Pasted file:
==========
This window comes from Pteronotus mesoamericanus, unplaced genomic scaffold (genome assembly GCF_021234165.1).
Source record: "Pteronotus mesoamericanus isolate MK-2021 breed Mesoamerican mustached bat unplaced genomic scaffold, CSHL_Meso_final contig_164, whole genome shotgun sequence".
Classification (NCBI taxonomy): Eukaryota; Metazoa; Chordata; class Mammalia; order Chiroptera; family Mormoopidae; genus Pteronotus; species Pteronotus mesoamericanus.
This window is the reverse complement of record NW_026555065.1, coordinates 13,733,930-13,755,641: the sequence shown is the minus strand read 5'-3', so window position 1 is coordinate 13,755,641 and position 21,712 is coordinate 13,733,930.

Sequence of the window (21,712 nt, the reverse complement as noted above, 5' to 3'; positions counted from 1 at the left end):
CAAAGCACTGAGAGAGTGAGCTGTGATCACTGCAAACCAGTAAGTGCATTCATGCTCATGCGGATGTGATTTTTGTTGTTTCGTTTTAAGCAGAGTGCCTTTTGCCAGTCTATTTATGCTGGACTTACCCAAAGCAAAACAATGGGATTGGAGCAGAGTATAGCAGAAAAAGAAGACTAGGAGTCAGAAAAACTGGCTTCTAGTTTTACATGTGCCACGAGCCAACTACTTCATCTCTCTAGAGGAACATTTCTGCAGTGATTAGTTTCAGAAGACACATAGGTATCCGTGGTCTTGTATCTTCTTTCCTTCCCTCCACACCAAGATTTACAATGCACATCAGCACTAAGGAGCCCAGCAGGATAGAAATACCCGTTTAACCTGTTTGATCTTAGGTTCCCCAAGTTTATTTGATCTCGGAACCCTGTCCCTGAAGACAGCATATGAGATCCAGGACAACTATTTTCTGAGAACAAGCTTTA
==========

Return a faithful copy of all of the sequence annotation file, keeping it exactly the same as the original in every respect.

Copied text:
This window comes from Pteronotus mesoamericanus, unplaced genomic scaffold (genome assembly GCF_021234165.1).
Source record: "Pteronotus mesoamericanus isolate MK-2021 breed Mesoamerican mustached bat unplaced genomic scaffold, CSHL_Meso_final contig_164, whole genome shotgun sequence".
Classification (NCBI taxonomy): Eukaryota; Metazoa; Chordata; class Mammalia; order Chiroptera; family Mormoopidae; genus Pteronotus; species Pteronotus mesoamericanus.
This window is the reverse complement of record NW_026555065.1, coordinates 13,733,930-13,755,641: the sequence shown is the minus strand read 5'-3', so window position 1 is coordinate 13,755,641 and position 21,712 is coordinate 13,733,930.

Sequence of the window (21,712 nt, the reverse complement as noted above, 5' to 3'; positions counted from 1 at the left end):
CAAAGCACTGAGAGAGTGAGCTGTGATCACTGCAAACCAGTAAGTGCATTCATGCTCATGCGGATGTGATTTTTGTTGTTTCGTTTTAAGCAGAGTGCCTTTTGCCAGTCTATTTATGCTGGACTTACCCAAAGCAAAACAATGGGATTGGAGCAGAGTATAGCAGAAAAAGAAGACTAGGAGTCAGAAAAACTGGCTTCTAGTTTTACATGTGCCACGAGCCAACTACTTCATCTCTCTAGAGGAACATTTCTGCAGTGATTAGTTTCAGAAGACACATAGGTATCCGTGGTCTTGTATCTTCTTTCCTTCCCTCCACACCAAGATTTACAATGCACATCAGCACTAAGGAGCCCAGCAGGATAGAAATACCCGTTTAACCTGTTTGATCTTAGGTTCCCCAAGTTTATTTGATCTCGGAACCCTGTCCCTGAAGACAGCATATGAGATCCAGGACAACTATTTTCTGAGAACAAGCTTTA